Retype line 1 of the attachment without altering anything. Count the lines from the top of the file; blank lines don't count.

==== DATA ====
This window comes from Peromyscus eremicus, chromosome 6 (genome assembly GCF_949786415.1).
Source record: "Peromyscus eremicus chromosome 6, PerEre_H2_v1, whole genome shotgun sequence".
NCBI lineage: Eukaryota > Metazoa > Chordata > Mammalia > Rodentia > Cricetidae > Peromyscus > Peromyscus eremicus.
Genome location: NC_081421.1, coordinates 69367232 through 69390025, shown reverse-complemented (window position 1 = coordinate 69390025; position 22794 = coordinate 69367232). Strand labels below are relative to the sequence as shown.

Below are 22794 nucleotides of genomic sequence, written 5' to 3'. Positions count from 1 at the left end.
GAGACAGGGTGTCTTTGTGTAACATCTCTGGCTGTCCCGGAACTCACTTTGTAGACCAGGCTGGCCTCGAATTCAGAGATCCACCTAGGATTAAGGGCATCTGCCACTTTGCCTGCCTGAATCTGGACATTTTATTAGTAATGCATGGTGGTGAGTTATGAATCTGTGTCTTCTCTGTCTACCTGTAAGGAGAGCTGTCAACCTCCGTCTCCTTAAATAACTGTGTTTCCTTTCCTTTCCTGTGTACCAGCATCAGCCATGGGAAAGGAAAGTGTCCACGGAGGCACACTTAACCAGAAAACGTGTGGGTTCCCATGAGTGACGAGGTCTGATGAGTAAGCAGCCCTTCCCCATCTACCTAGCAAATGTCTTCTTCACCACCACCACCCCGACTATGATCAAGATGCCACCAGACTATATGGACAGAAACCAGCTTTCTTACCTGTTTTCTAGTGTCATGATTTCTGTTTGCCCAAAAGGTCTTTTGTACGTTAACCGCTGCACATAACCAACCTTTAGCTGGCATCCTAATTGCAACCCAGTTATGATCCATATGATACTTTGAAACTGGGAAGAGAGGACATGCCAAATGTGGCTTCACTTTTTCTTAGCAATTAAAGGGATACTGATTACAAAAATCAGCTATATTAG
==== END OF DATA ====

This window comes from Peromyscus eremicus, chromosome 6 (genome assembly GCF_949786415.1).